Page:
August 25: Prepositional Phrase Day

On this date in 1984, American author, playwright, and screenwriter Truman Capote died of liver cancer at the age of 59.  Born in 1924 in New Orleans, Louisiana, Capote greatest fame came not from his fiction but from his nonfiction novel In Cold Blood published in 1966.  Capote spent four years researching the book, which is based on the murder of a family on their Kansas farm in 1959.  The book essentially pioneered the true crime genre.

For the title of his acclaimed book, Capote chose a prepositional phraseIn Cold Blood.  This type of phrase is an essential element of English syntax, a phrase that begins with a preposition and ends, most often, with a noun, as in these examples from The Gettysburg Address:  “… government of the people, by the people, for the people, shall not perish from the earth.”

Of course, Capote is not alone in turning to the prepositional phrase to assist in crafting a title.  Here are a few more examples of titles that contain prepositional phrases:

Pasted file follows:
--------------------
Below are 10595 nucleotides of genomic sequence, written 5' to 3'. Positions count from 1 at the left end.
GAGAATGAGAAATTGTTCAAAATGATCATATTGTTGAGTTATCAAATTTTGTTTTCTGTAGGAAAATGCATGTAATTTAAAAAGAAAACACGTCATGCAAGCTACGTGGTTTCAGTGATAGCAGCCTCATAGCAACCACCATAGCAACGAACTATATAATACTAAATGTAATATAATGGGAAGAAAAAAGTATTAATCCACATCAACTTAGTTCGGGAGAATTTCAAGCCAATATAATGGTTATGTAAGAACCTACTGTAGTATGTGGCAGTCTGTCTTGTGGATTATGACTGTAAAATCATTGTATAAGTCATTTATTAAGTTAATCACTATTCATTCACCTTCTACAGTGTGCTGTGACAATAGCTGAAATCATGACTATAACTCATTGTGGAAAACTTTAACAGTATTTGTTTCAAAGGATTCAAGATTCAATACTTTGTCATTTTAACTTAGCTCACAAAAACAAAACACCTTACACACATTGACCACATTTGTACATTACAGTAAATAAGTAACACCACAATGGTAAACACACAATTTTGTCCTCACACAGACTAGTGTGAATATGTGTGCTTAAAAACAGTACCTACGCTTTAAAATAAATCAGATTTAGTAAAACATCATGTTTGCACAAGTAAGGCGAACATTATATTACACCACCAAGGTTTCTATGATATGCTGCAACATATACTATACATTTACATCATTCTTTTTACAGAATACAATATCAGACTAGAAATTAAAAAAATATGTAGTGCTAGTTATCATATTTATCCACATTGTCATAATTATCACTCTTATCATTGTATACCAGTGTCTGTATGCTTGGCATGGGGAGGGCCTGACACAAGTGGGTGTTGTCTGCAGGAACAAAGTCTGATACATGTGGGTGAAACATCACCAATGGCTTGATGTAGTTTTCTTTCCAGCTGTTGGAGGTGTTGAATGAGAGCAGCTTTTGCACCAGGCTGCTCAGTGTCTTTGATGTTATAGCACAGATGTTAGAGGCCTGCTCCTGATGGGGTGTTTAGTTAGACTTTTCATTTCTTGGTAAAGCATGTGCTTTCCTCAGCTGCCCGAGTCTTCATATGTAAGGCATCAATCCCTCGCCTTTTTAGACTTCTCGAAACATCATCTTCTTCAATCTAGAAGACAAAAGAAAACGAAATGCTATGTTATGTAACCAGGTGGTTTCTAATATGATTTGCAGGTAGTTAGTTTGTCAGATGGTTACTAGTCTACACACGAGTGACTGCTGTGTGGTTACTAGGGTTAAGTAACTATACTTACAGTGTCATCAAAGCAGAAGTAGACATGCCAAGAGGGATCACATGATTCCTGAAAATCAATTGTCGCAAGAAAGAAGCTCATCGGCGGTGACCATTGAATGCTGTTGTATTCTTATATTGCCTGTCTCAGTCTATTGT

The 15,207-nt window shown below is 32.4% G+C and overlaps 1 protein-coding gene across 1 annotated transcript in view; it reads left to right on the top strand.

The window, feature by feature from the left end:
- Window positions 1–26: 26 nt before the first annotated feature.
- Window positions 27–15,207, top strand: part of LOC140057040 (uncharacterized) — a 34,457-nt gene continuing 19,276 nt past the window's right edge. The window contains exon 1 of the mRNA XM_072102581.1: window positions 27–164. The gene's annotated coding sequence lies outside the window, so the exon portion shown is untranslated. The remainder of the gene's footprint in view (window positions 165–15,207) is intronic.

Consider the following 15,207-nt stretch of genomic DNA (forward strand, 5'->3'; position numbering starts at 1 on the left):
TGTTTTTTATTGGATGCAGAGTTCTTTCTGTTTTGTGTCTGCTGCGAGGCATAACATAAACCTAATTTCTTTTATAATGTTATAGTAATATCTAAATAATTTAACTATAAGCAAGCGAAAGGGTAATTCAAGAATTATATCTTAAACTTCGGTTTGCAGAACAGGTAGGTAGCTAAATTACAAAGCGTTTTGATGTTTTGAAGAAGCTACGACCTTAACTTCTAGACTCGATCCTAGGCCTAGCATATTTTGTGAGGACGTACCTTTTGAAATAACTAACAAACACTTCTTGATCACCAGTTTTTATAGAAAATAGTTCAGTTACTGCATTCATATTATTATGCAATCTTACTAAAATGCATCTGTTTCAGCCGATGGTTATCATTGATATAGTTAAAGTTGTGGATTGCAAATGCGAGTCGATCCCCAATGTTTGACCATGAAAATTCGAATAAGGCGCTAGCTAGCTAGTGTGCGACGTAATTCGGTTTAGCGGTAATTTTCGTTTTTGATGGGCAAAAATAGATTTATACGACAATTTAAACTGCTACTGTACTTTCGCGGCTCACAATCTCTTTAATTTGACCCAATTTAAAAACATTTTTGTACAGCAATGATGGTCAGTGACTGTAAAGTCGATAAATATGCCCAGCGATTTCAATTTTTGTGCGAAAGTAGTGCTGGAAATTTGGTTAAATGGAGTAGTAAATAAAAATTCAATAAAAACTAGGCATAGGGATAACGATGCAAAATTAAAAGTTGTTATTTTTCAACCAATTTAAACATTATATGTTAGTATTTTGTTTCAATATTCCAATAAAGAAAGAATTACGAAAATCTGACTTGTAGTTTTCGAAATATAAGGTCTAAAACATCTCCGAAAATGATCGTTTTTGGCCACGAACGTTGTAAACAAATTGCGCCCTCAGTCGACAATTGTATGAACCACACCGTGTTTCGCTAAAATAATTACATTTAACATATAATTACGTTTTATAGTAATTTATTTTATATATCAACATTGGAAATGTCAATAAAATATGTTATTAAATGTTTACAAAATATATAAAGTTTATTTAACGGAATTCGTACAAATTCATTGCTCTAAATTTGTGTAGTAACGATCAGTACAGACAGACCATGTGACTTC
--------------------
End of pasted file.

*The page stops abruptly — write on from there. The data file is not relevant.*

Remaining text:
The Grapes of Wrath

Of Mice and Men

Flowers for Algernon

The Wizard of Oz

The Taming of the Shrew

The House of Seven Gables

A Tree Grows in Brooklyn

Clan of the Cave Bear

War of the Worlds

Gone With the Wind

The Hunt For Red October

The Red Badge of Courage

For Whom the Bell Tolls

The Prince of Tides

The Call of the Wild

The Man in the Iron Mask

The Adventures of Tom Sawyer

Today’s Challenge:  Propose With a Prepositional Phrase
Generate a title of your own for a book or movie; make sure, however, that your title contains at least one prepositional phrase.

Quotation of the Day:  A preposition is something never to end a sentence with.  –William Safire